Worse, this list was no more ethically righteous than anyone else’s. You didn’t have to support local businesses or hang with freaky beatniks to hear Choking Victim anymore, so liking them became no better (or worse) than liking Pearl Jam.

As Brooks points out, the Internet has made the pursuit of indie righteousness a whole lot less challenging and, therefore, reliable (or fun/exciting). But that doesn’t mean the underlying drives have diminished. Testing is still an integral part of how we relate to both ourselves and the world around us. It’s a big part of what makes life so exhausting. Instead of liking the right music, perhaps we demand that those we associate with have the right perspective on the stuff they used to take so seriously. Or that they have the right theology. Or that they don’t test us, etc. People are constantly taking our measure this way, and we them, despite the fact that such tests are genuinely reductive and seldom tell us anything useful about the person themselves (thank God).

Cue this past Sunday’s lectionary reading in which Jesus responds to a ‘question’ about to whom taxes should be paid by saying, “Why are you putting me to the test, you hypocrites?” (Matthew 22:15-22). Like so many questions we ask and are asked, theirs is not actually a question. It is a test. And tests like this aren’t made to be passed–truth is almost never heard in such a context. The Law is being used to entrap, to condemn, to vilify. Christ calls them hypocrites because they do not pass the tests they put to others. No one does. Well, that’s not entirely true.

I’m reminded of the story Steve Brown tells about trying to get his daughter Robin out of a difficult English class. On her first day of class, Robin sits there thinking,, “If I don’t transfer out of this class, I’m going to fail. The other people in this class are much smarter than me. I can’t do this.” She comes home and with tears in her eyes and begs her dad to help her get into an easier section. So the next day Steve takes her down to the school and goes to the head of the English department:

When he got to the school, the teacher looked up and saw me standing there. She could tell that Robin was about to cry. There were some students standing around and, because the teacher didn’t want Robin to be embarrassed, she dismissed the students saying, “I want to talk to these people alone.” As soon as the students left and the door was closed, Robin began to cry. I said, “I’m here to get my daughter out of that English class. It’s too difficult for her. The problem with my daughter is that she’s too conscientious. Can you put her into a regular English class?”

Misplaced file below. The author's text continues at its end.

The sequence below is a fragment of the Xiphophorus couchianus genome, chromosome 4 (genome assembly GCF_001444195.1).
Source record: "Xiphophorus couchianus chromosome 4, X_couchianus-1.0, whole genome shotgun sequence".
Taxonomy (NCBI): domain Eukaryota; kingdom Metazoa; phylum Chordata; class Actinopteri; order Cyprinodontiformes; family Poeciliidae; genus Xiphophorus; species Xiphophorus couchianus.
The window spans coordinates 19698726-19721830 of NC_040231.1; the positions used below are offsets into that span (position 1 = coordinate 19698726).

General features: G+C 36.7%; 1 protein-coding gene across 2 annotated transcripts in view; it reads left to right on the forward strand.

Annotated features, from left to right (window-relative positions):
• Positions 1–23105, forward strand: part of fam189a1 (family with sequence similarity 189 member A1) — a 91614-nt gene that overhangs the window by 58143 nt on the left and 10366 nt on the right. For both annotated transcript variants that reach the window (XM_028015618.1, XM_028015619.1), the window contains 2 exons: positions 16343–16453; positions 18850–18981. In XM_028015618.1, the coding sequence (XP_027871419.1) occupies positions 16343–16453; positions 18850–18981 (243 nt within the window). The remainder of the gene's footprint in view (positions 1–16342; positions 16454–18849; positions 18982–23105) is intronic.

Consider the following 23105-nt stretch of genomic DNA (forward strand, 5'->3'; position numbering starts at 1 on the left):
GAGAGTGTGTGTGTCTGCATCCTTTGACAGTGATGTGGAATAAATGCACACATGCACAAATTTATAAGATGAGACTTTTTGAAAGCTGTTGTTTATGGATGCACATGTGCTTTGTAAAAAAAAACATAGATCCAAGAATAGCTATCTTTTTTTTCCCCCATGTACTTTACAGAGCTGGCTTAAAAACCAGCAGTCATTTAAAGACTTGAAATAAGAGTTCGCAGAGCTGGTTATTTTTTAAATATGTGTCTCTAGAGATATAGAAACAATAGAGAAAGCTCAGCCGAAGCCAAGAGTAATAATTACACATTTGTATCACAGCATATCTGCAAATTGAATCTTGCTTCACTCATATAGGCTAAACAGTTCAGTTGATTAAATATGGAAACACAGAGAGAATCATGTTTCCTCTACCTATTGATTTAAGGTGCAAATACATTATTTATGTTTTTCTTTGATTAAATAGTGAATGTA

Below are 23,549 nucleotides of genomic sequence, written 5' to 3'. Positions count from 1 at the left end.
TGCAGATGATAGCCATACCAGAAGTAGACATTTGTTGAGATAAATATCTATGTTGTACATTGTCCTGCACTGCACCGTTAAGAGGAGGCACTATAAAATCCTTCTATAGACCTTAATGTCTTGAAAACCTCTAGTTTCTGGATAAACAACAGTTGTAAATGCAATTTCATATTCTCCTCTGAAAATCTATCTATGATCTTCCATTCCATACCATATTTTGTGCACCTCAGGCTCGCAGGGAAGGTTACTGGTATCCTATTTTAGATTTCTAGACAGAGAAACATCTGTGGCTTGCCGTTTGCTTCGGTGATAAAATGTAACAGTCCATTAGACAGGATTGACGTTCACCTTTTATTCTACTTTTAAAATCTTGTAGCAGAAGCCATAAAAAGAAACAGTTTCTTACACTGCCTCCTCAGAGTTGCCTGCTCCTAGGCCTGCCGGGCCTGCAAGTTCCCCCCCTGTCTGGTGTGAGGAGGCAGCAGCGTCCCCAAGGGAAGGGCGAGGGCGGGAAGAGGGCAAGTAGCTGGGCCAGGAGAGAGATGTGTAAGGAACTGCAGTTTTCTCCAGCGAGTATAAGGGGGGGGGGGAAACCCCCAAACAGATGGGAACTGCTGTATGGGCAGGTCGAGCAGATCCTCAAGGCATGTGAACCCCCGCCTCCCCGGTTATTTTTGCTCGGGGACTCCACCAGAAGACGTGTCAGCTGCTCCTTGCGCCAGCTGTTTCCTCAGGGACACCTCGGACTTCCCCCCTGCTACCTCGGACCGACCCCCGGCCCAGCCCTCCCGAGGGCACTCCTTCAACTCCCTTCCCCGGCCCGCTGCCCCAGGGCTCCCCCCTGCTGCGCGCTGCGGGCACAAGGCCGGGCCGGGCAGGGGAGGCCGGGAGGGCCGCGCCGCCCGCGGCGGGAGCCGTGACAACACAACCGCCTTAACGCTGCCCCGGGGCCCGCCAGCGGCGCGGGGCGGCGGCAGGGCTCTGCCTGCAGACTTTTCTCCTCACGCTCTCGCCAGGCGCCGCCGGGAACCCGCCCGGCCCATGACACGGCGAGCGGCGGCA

The teacher said, “Mr. Brown, I understand.” Then she looked at Robin and said, “Can I talk to Robin for a minute?” I said, “Sure.” She said, “Robin, I know how you feel. What if I promised you an A no matter what you did in the class? If I gave you an A before you even started, would you be willing to take the class?” My daughter is not dumb! She started sniffling and said, “Well, I think I could do that.” The teacher said, “I’m going to give you an A in the class. You already have an A, so you can go to class.

Later the teacher explained to Steve that she had taken away the threat of a bad grade so that Robin could learn English. Come to find out–surprise, surprise!–Robin ended up making straight A’s on her own in that class. Yes, it may sound a bit like Chicken Soup of the Soul, and yes, the analogy breaks down if you push it too far. What I like, however, is that the teacher does not deny the reality of the test, or the need for a grade. Because while many of the tests we deal with on a daily basis are arbitrary and cruel, others are not. Others are real. There are flesh-and-blood consequences to failing them.

Needless to say, the tests do not vanish in marriage any more than they do in other areas of life. If anything, they become more serpentine. How else to explain how a question like “Have you seen my shoes?” can be heard (and, let’s face it, meant) as an indictment?

I suppose this is why most experts talk about forgiveness being the cornerstone of any lasting relationship. That’s certainly the case when it comes to God. Our hope is not found in the passing of tests but in the forgiveness of failure (and snobbery and hypocrisy and relentless testing of our loved ones…), the fact that, by the sheer grace of God, the test-to-end-all-tests has already been taken. 10/10.